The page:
Things I Know 281 of 365: Schools should stop casually dating their teachers OR Why schools should be more like frats

Nobody very remarkable ever come out of it, s’far as we know.

– Thornton Wilder, Our Town

The more readings I complete for my courses this semester, the more it seems that American school systems see their teachers as short-term boyfriends or girlfriends. They invest just enough to keep the relationship friendly and interesting, but not so much as to risk vulnerability should the relationship go south.

While I am tempted to criticize this line of thinking as jaded or cynical, I stop short of it. The transience feared by many districts and schools if they invest too heavily novice teachers’ professional development was exactly what took place in my own career. My school district in Sarasota, FL invested thousands of dollars in my professional development as part of a pilot 21st century learning initiative. A year after the training completed, I was recruited away to teach in Philadelphia. With me went Sarasota’s investment.

Perhaps the district should have required a commitment on the part of pilot participants that they would spend a minimum length of time in the district following program completion to limit attrition to other districts. Even this seems implausible. I had no plans of leaving Sarasota prior to admission to the project, and would gladly have signed such an agreement.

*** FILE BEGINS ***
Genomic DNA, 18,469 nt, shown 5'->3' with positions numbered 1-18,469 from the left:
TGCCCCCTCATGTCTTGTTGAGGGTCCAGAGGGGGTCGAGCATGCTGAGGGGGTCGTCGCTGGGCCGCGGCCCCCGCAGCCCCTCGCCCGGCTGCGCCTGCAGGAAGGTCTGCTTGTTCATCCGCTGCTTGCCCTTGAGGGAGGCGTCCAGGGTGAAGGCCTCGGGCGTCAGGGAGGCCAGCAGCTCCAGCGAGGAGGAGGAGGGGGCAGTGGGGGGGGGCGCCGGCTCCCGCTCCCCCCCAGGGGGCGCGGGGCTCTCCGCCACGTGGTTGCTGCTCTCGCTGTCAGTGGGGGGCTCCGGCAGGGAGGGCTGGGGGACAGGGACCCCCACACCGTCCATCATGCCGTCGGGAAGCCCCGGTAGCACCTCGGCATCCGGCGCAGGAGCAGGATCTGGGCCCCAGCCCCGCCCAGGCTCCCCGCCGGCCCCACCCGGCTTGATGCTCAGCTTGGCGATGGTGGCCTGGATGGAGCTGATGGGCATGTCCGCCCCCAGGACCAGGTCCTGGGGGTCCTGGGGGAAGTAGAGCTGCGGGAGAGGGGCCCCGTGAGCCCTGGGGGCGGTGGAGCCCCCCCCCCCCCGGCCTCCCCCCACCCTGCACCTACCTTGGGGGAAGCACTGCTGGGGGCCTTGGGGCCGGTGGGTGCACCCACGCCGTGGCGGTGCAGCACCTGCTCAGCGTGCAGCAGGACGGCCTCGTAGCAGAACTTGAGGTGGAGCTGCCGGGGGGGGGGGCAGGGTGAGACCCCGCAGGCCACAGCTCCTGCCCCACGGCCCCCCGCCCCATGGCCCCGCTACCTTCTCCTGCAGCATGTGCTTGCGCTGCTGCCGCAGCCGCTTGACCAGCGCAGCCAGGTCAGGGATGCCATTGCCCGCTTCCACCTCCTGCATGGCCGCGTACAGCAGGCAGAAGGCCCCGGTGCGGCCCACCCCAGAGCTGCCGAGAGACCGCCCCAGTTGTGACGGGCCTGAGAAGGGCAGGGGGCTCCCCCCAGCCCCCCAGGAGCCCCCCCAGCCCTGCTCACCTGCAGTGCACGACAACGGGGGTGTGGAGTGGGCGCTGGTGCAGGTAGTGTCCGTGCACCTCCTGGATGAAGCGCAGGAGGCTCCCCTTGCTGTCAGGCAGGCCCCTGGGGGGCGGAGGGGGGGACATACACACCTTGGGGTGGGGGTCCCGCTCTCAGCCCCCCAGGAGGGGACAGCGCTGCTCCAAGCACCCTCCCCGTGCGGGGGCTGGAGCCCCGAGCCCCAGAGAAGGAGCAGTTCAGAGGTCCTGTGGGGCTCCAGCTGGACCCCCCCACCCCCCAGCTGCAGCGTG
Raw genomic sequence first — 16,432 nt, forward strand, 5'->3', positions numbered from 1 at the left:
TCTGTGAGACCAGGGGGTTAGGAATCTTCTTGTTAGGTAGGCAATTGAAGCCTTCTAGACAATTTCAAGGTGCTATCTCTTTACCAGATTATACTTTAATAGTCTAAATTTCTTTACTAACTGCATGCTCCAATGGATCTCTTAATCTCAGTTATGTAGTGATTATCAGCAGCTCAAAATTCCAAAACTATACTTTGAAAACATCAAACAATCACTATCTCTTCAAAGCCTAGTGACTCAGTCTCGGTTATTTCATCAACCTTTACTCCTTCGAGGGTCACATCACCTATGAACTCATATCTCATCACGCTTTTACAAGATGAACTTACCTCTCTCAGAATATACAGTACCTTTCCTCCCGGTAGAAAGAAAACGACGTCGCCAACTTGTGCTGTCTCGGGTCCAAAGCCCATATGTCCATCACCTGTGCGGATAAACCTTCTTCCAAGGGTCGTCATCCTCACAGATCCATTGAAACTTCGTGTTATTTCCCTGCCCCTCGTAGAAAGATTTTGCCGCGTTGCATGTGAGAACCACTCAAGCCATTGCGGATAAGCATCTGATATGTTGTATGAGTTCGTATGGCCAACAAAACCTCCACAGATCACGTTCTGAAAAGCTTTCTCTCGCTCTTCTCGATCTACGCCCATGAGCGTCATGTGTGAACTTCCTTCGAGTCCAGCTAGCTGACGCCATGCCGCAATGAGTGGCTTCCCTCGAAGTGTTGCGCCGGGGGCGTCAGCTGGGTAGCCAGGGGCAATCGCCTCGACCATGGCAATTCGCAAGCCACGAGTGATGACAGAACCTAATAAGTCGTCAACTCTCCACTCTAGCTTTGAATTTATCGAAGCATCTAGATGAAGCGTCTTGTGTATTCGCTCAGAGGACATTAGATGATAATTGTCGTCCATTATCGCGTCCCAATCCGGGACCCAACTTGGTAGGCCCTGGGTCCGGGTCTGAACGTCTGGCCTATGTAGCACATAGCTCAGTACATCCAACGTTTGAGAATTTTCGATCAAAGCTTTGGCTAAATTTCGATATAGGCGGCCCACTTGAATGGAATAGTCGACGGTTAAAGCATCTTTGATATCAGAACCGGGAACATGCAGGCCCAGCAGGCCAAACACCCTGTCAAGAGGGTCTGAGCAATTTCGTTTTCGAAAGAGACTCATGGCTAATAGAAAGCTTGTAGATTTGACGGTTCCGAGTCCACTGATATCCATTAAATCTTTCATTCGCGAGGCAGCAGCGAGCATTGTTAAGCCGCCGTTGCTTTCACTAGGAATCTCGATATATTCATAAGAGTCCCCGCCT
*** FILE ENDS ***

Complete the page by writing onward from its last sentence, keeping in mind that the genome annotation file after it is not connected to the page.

Instead of shifting admission and selection practices for professional development, schools should stop thinking of professional development as casually dating all of its teachers and look for a model that better serves its purposes.

While the idea of teams as described by Richard Hackman in his examination of what makes a great team serves as a possible alternative, it lacks a specificity many schools would require for high fidelity of implementation. I agree with Hackman’s assertion of the importance of setting the conditions in which it is likely a team will work effectively and reach desired goals, and in applying this thinking to schools, we must consider the expectations for team membership. Specifically, how do we build successful teams that account for and accept member transience rather than working to play the odds of building a team around those members seen as least likely to depart?